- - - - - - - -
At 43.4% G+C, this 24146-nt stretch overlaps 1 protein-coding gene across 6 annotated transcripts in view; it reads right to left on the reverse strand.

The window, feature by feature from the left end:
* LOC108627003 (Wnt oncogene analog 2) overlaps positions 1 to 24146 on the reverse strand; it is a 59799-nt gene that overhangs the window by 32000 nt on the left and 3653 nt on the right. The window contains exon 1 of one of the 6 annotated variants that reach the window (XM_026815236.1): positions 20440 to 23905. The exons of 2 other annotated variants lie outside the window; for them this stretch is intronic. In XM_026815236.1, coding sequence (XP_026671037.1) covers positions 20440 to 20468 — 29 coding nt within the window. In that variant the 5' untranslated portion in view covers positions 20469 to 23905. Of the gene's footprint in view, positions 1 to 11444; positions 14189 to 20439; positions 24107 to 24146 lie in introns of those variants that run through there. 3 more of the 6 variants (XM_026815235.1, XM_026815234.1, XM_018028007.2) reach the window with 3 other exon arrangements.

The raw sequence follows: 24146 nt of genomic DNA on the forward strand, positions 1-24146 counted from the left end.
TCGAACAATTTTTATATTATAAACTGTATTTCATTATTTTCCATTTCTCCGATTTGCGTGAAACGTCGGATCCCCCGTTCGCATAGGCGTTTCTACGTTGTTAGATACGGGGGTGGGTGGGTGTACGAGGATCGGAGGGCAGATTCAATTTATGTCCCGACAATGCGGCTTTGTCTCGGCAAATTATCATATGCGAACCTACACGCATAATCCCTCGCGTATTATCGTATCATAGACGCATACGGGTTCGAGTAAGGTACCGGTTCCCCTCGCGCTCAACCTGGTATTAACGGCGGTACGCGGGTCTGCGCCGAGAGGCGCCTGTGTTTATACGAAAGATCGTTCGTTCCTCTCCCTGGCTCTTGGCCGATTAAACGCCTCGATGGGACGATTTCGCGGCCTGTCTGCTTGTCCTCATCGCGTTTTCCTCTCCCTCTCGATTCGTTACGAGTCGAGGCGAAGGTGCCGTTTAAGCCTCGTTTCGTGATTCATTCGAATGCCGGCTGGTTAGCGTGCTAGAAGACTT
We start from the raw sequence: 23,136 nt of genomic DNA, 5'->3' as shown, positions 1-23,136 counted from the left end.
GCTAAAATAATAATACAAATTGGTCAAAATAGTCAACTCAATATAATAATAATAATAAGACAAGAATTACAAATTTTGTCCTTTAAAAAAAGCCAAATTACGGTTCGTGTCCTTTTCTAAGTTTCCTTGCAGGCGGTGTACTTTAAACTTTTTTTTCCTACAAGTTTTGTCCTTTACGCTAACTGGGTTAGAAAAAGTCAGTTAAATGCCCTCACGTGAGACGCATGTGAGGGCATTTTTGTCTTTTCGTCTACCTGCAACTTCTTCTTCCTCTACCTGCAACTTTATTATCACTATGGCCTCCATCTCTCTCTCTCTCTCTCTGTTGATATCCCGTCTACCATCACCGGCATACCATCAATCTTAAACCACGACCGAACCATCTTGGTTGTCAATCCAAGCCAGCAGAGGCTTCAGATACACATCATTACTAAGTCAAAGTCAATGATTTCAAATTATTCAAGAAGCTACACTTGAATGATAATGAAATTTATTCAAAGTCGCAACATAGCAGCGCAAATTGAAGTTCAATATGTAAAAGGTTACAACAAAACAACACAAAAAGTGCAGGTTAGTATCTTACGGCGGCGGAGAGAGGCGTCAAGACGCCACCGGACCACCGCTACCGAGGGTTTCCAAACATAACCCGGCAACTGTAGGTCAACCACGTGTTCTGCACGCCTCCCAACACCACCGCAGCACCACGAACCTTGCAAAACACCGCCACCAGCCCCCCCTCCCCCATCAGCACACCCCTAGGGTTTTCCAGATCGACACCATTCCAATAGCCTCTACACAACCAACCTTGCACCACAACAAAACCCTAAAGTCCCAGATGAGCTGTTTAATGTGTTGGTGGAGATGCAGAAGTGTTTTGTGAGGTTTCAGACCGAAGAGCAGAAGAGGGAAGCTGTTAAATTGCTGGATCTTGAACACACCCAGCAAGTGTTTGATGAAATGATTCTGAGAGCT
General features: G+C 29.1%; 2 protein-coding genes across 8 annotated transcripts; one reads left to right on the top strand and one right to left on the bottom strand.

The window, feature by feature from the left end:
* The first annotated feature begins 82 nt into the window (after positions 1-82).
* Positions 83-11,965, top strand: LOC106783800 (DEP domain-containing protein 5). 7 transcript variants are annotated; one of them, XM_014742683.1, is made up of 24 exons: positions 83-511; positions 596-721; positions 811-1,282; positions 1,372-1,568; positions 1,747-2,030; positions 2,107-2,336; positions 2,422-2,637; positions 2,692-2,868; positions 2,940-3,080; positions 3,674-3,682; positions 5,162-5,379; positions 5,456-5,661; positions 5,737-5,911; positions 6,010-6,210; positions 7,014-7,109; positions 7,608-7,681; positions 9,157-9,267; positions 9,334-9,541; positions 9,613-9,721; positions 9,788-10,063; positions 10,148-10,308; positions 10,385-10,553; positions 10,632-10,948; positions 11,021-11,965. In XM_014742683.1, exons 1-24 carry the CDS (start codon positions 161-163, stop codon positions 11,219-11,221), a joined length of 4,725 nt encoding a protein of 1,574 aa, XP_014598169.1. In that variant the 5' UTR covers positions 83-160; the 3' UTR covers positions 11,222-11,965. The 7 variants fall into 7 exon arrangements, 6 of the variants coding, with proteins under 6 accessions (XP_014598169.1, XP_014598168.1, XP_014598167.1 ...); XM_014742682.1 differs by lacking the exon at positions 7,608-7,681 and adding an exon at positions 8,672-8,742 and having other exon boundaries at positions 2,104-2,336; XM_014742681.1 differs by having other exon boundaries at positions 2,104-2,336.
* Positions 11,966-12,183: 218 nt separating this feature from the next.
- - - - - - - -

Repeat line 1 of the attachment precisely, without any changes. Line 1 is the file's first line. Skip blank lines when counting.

At 43.4% G+C, this 24146-nt stretch overlaps 1 protein-coding gene across 6 annotated transcripts in view; it reads right to left on the reverse strand.